By Kelley Green
When most Americans hear the phrase “Two Americas,” they think of the divide between the “haves” and the “have-nots” – a major talking point in the 2004 presidential election. When I hear this phrase, I think of rural America versus urban America.
Texas Cotton Ginners’ Association is headquartered in downtown Austin, Texas. Our state has a population of about 26 million, of which about 23 million live in a metropolitan area. The metro areas of Dallas/Fort Worth, Houston and San Antonio alone are home to almost 20 million Texans. Unfortunately, the urban areas are growing at a much more rapid rate than the rural areas. The main problem, from my perspective, is that with each passing year, the urban vote continues to strengthen, while the rural voice gets smaller, both at the state and national levels.
Living in the Austin city limits, I don’t usually have to wait long to be reminded of this gulf. My son’s Cub Scout troop has given me two good examples this year.
One night, one of the parents asked where I worked. I told him I work for all the cotton gins in Texas, with the exception of two or three. After staring at me a minute, this parent asked a very good question. He said, “What is the largest variable in your business?” I told him it was rain. After a long pause, the rest of the conversation went something like this: “How much variability can you expect from year to year? Our crop can range anywhere from 3.5 million bales to 8 million bales. Just because of the rain? Well, mainly, just because of the rain.” Another long pause, and then he said, “You are in a very strange business.”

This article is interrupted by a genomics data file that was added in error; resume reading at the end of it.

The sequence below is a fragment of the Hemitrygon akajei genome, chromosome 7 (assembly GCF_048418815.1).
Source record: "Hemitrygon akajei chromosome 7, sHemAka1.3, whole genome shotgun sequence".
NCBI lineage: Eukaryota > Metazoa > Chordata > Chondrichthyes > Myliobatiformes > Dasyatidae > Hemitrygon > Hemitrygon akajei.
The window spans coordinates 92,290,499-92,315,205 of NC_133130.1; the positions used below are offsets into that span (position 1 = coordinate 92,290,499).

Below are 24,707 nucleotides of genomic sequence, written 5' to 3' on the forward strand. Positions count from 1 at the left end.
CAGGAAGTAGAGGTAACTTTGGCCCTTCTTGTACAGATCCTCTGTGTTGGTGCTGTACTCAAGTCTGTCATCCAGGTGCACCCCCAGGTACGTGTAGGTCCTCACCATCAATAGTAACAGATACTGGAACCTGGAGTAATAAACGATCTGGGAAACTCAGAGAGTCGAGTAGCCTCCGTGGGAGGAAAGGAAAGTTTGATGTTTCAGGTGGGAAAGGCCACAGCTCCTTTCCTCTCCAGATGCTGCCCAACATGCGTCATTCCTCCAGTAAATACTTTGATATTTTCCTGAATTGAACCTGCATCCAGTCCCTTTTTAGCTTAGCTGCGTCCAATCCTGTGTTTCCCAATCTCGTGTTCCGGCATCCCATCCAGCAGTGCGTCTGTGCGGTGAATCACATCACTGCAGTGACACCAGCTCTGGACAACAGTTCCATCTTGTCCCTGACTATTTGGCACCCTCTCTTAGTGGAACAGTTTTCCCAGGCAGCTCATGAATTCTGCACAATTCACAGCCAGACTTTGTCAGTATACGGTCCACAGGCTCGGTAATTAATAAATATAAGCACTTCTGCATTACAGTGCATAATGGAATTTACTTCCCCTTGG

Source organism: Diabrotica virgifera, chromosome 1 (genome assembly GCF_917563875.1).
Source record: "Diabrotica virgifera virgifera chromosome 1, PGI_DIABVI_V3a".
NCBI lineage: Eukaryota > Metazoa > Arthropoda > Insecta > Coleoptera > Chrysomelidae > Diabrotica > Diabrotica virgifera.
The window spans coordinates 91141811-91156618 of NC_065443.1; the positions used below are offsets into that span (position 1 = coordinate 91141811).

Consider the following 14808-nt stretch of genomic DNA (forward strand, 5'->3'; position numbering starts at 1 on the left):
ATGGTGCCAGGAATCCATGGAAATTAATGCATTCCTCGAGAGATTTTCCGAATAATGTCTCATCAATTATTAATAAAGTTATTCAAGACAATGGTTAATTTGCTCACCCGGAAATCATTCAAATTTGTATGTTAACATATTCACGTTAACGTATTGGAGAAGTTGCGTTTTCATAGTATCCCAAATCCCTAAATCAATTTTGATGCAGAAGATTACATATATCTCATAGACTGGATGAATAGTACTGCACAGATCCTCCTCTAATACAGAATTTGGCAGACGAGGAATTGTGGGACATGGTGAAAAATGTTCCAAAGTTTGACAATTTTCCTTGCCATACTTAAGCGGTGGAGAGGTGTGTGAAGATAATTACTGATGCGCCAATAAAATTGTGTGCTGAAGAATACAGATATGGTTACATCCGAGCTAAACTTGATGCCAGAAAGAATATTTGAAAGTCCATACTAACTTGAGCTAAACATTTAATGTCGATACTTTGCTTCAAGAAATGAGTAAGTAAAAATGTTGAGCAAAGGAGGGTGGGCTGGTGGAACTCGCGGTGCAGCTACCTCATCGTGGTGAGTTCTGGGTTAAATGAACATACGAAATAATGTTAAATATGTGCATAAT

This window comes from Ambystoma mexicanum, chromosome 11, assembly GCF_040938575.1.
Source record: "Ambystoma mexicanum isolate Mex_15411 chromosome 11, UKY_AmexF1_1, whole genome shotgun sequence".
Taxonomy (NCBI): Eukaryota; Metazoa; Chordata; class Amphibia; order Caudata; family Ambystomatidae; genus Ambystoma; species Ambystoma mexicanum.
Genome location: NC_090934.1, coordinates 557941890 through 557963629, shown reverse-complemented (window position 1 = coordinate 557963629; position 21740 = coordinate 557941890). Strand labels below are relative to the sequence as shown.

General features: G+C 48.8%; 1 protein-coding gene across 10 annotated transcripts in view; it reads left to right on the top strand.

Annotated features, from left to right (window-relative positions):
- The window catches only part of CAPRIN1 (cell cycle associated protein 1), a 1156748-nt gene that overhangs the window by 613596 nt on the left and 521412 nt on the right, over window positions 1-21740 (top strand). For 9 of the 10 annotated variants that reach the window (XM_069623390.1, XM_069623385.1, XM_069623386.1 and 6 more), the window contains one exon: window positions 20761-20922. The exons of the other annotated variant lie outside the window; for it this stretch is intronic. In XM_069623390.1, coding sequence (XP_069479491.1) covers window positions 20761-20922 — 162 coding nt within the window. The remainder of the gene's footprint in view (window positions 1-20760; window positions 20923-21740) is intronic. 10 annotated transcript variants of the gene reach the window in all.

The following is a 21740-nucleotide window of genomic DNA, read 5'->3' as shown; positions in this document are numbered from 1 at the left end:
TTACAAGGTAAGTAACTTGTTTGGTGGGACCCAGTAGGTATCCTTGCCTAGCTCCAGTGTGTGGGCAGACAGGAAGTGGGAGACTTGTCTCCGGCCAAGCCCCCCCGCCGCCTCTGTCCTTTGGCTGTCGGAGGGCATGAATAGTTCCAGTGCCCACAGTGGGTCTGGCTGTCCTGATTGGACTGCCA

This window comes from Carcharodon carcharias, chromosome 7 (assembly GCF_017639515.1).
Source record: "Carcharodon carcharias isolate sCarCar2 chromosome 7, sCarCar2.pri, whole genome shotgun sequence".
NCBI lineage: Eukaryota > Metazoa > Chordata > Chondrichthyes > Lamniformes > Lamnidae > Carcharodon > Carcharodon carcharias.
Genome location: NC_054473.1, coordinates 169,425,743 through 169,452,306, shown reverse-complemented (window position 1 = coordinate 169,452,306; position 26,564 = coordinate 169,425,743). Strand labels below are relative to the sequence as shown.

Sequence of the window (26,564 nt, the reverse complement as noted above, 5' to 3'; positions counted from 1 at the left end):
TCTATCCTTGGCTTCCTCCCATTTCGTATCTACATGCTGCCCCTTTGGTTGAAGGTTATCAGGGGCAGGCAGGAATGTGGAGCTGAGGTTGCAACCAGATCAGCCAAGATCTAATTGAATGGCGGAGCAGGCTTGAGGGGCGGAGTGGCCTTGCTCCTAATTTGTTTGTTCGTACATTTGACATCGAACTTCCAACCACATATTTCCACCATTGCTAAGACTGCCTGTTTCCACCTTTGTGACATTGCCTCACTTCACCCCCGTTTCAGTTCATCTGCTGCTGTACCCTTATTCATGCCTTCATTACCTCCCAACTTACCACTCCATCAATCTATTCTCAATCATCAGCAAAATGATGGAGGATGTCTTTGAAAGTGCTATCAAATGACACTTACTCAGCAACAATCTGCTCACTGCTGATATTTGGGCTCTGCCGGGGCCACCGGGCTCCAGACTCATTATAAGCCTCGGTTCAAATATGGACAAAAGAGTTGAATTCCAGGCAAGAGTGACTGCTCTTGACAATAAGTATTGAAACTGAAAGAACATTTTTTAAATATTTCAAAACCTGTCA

A more humorous example from the same group was when the Cub Scouts brought their collections to the pack meeting in order to earn a belt loop. My son proudly brought his shotgun shell collection. He had it organized on a poster board and gave a good presentation, discussing the various gauges of shells, as well as why there are different shot sizes for different types of hunting.
When he finished, one of the kids asked whether he had shot any of the shells in his collection. He answered in the affirmative and showed them a few that he had shot and told them what he was hunting when he shot them. The next question a kid posed was whether he had shot them using a Wii or a Nintendo. The kid was perfectly serious when he asked it!
A large percentage of folks in Texas (and in America) live in a completely different world from ours. It is critical that we get our story out so that they understand where their food and clothing come from. Even my most urban neighbors are pretty quick to understand the importance of agriculture, if they give it a little thought. We have a big job ahead of us. Our politicians need to be continually educated, but we also need to be sure that average folks hear our message. Kids are a great place to start. We have a lot of field trips and presentations at the schools here in Austin, and it always surprises the students and teachers that the nearest cotton field is a 20- or 30-minute drive from their school.
One of my favorite questions to date came from the teacher who asked me to explain the difference between organic cotton and regular cotton to a group of third and fourth graders. First, I explained that all cotton comes from a plant, so, technically, it is all organic. Then, I explained that organic crops, as they understand the term, have to be grown in a very specific way. For example, I explained, you have seen the little white fertilizer pellets your parents use in your yard. Well, we use those same types of pellets on regular cotton, but you can’t use that on organic cotton. Most of the organic cotton is fertilized with cow poo!
Sometimes the shortest explanations are the most fun.
– Kelley Green, Austin, Texas